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5 Tips on password security

Whether it’s one PC or hundreds on a network, there’s only one thing that can separate your system from being compromised: a great password.

Why? Hackers want access to anything and everything. If they can guess your user name and password, you might as well have given them your wallet and the keys to your building.

Here is a list of five things to know and practice in using passwords.

1. Don’t be too comfortable with your passwords: Attacks can and do happen.

Hackers will stop at nothing to get into your network and files. They use three different methods to get to you: brute force, dictionary attacks and social engineering.

Brute force is the most time-consuming method. Basically, it involves a program that tries every combination of letters, numbers and keyboard characters to guess your password. It starts with trying every character, and then tries two-character combinations and so on.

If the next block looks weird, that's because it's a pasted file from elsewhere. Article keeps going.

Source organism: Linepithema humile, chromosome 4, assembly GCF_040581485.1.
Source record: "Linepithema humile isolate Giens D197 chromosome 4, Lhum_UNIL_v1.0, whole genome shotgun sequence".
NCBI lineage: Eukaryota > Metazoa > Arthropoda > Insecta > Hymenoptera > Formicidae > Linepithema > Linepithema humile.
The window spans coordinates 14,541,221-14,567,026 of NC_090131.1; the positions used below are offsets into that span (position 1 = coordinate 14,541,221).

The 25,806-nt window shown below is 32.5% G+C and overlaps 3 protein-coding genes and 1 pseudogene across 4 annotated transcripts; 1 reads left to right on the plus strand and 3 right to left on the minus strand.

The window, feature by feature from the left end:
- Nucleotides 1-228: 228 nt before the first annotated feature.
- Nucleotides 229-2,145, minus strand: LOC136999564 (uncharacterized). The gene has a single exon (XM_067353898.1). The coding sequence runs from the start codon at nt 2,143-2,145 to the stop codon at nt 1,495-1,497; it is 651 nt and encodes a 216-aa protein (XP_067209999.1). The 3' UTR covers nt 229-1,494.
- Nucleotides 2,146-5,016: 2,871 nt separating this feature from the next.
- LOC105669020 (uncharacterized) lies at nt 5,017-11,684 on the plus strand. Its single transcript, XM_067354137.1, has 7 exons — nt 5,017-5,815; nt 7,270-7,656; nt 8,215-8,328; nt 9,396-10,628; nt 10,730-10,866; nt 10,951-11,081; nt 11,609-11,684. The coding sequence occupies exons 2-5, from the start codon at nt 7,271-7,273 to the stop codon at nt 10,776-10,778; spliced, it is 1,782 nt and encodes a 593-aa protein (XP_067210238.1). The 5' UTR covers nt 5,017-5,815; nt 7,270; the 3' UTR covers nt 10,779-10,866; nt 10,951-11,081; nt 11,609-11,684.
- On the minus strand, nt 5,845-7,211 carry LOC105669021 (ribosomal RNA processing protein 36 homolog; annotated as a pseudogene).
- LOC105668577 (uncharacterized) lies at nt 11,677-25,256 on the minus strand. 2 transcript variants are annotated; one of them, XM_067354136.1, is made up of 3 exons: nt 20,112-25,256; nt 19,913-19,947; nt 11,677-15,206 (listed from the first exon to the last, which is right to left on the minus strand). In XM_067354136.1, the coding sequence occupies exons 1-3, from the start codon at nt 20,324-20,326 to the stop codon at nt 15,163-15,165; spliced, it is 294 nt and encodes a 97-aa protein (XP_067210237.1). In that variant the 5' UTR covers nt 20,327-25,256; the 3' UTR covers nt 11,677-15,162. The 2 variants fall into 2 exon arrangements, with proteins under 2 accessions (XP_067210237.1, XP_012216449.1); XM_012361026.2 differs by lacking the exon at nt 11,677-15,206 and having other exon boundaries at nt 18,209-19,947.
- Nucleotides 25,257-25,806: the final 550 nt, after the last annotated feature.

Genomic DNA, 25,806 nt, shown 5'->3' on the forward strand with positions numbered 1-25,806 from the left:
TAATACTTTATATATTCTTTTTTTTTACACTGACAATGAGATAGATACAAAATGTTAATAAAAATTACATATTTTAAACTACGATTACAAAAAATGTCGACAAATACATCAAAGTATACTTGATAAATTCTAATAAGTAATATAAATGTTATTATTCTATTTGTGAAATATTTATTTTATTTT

The longer the password is, the exponentially more difficult it becomes to crack. A password that is eight characters in length and utilizes lower- and upper-case letters, numbers and keyboard characters won’t be cracked for two years. This underscores the importance of being as random as possible when choosing your password.

Another method of attack is through the use of custom dictionaries. These dictionaries are filled with words and names, but also number and letter combinations, such as 11111 and abc123. Simple passwords such as “duke” or “ilovemydog” can easily be guessed.

The third and most effective method of attack is social engineering. This involves someone with criminal intent soliciting a password directly from a user. Many people give up their passwords to co-workers and strangers without even realizing it.

For example, some small businesses don’t have a dedicated information-technology staff. A hacker posing as someone from your company’s Internet service provider could call in and get an unsuspecting employee’s password by “testing the service.” The hacker might request the employee’s user name and password to log in and test the connection from the ISP’s end. If the hacker sounds authoritative and legitimate enough, your whole network could be compromised.

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